tesseractcat's recent activity

  1. Comment on Which smartphone and carrier are you using? (USA only) in ~tech

    tesseractcat Link
    I'm using a Xiaomi Mi A1 in the US with Cricket wireless. It doesn't work with LTE most places, but honestly I'm fine with 3g. However, I am a bit worried since I've been hearing news of 3g...

    I'm using a Xiaomi Mi A1 in the US with Cricket wireless. It doesn't work with LTE most places, but honestly I'm fine with 3g. However, I am a bit worried since I've been hearing news of 3g networks being discontinued. I'm planning on getting a new phone whenever AT&T/Cricket disables 3g. Otherwise, I'm very happy with the Mi A1, since it runs Android one (basically stock android), and it has a pretty long battery life,

    2 votes
  2. Comment on Light themes or Dark themes? in ~tech

    tesseractcat Link Parent
    If all you want to do is read sideloaded books, Kindles are fine. Although they don't natively support the de facto open standard for ebooks (epubs), nor do they support CBZ/CBR files (it isn't...

    If all you want to do is read sideloaded books, Kindles are fine. Although they don't natively support the de facto open standard for ebooks (epubs), nor do they support CBZ/CBR files (it isn't too difficult to convert using software like calibre though, so it's not really an issue for anyone willing to spend a few seconds converting). Still though, I recommend Kobo's instead of kindle since they don't actively prevent third party software, allow fonts, support a much wider range of file formats, and have comparable features and pricing.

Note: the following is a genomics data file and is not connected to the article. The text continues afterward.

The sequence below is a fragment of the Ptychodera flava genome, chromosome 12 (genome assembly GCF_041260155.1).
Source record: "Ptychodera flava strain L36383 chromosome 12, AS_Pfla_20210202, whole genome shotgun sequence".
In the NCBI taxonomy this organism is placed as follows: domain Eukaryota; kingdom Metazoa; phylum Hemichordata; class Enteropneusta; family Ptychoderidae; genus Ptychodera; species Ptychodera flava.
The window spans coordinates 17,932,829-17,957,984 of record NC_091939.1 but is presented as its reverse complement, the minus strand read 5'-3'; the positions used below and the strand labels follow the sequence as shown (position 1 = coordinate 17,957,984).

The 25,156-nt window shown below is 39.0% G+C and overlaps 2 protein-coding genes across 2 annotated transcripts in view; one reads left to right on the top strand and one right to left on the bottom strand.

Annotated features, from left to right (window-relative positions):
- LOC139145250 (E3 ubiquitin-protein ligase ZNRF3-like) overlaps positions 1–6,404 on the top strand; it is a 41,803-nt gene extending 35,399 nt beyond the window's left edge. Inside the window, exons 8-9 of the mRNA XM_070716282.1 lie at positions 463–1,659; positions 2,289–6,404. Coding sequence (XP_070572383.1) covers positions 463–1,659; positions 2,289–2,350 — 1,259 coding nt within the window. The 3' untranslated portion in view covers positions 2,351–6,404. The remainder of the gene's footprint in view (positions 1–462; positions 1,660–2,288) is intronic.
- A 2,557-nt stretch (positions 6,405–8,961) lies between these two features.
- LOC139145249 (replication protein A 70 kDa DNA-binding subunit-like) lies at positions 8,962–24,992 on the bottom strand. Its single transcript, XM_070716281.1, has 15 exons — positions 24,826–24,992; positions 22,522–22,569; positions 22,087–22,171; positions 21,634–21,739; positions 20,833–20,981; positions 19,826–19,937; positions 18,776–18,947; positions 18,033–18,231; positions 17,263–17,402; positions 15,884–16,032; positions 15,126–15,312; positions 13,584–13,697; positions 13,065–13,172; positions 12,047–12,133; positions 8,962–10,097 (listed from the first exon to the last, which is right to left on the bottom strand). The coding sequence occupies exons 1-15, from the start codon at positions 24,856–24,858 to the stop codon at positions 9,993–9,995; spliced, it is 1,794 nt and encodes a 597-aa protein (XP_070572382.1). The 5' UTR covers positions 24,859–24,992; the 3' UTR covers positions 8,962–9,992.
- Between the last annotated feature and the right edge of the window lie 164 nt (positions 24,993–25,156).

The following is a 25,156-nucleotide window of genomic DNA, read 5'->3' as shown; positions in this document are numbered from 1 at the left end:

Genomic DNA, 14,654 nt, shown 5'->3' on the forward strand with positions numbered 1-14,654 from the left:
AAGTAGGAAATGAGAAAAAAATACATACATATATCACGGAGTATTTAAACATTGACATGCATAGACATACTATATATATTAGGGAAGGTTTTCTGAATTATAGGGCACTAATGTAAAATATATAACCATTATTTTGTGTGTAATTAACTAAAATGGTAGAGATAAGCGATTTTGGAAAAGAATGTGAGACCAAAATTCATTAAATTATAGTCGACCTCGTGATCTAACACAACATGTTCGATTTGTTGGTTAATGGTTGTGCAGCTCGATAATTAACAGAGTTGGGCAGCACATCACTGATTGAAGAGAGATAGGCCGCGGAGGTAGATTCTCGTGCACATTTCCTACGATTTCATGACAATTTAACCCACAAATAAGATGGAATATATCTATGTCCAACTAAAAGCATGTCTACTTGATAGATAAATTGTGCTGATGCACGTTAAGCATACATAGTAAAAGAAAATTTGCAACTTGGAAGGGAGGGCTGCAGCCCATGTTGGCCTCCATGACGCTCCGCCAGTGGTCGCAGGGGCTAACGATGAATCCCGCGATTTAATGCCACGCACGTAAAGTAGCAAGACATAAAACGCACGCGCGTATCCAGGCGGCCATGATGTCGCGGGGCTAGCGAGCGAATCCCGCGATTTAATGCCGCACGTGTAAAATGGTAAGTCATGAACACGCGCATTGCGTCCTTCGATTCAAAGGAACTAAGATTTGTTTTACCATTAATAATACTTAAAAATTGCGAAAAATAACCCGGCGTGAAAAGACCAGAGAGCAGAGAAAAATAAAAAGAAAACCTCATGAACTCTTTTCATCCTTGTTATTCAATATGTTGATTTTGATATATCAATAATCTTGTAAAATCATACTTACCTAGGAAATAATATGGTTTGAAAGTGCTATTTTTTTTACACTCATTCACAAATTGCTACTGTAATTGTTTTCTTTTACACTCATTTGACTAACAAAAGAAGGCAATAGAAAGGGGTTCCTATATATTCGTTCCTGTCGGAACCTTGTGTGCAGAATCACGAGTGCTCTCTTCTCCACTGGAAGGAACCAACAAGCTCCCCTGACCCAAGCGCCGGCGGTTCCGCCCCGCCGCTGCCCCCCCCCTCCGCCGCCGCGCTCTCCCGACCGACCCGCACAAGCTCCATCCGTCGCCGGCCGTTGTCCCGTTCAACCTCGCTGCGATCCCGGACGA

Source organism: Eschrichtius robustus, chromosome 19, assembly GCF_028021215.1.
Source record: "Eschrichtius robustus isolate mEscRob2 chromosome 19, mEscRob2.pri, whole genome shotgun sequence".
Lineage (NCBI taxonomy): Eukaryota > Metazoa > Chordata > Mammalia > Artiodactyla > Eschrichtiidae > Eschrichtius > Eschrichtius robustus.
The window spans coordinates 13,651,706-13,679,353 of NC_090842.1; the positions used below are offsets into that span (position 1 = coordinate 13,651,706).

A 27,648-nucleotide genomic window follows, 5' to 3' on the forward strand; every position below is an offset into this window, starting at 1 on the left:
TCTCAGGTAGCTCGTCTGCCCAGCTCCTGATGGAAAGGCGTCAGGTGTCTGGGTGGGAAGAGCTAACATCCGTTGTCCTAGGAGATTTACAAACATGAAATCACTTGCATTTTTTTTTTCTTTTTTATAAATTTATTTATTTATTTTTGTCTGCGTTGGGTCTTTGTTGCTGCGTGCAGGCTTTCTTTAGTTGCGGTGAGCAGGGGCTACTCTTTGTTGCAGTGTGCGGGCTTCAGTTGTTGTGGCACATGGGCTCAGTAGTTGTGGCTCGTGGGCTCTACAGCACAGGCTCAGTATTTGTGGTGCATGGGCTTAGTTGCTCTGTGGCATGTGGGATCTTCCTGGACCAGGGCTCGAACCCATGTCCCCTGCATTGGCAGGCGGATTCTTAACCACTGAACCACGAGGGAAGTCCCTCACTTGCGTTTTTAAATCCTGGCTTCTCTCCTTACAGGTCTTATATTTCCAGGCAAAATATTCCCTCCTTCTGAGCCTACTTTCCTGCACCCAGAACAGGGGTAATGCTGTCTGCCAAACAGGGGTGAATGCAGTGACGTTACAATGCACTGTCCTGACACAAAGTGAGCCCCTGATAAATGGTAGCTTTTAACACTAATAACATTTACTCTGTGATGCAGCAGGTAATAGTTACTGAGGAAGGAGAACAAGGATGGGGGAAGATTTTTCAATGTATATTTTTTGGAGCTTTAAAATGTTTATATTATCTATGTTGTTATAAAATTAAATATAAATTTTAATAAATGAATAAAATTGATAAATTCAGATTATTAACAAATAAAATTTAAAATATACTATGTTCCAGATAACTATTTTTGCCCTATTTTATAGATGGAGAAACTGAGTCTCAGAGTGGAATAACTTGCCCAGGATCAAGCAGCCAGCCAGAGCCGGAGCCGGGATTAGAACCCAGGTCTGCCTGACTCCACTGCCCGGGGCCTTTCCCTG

2 votes
  3. Comment on Light themes or Dark themes? in ~tech

    tesseractcat Link Parent
    Calibre works on Kobo too. And if you install koreader on Kobo you can use calibre's opds server or Calibre sync. Open means it easy to install third party software and modifications.

    Calibre works on Kobo too. And if you install koreader on Kobo you can use calibre's opds server or Calibre sync.

    Open means it easy to install third party software and modifications.

    2 votes
  4. Comment on Light themes or Dark themes? in ~tech

    tesseractcat Link Parent
    Kobo ereaders are a good alternative, and they are much more open than Kindles. To install third party software on the Kindle you have to jailbreak but on Kobo you can use the default update process.

    Kobo ereaders are a good alternative, and they are much more open than Kindles. To install third party software on the Kindle you have to jailbreak but on Kobo you can use the default update process.

    3 votes
  5. Comment on Devuan, a systemd-less Debian just got hacked in ~tech

    tesseractcat Link
    Kinda funny how a distribution determined to remove a supposedly bloated element of the OS gets hacked and has their site replaced with a less bloated version (gopher).

    Kinda funny how a distribution determined to remove a supposedly bloated element of the OS gets hacked and has their site replaced with a less bloated version (gopher).

    1 vote
  6. Comment on Python noob having trouble installing black in ~comp

    tesseractcat Link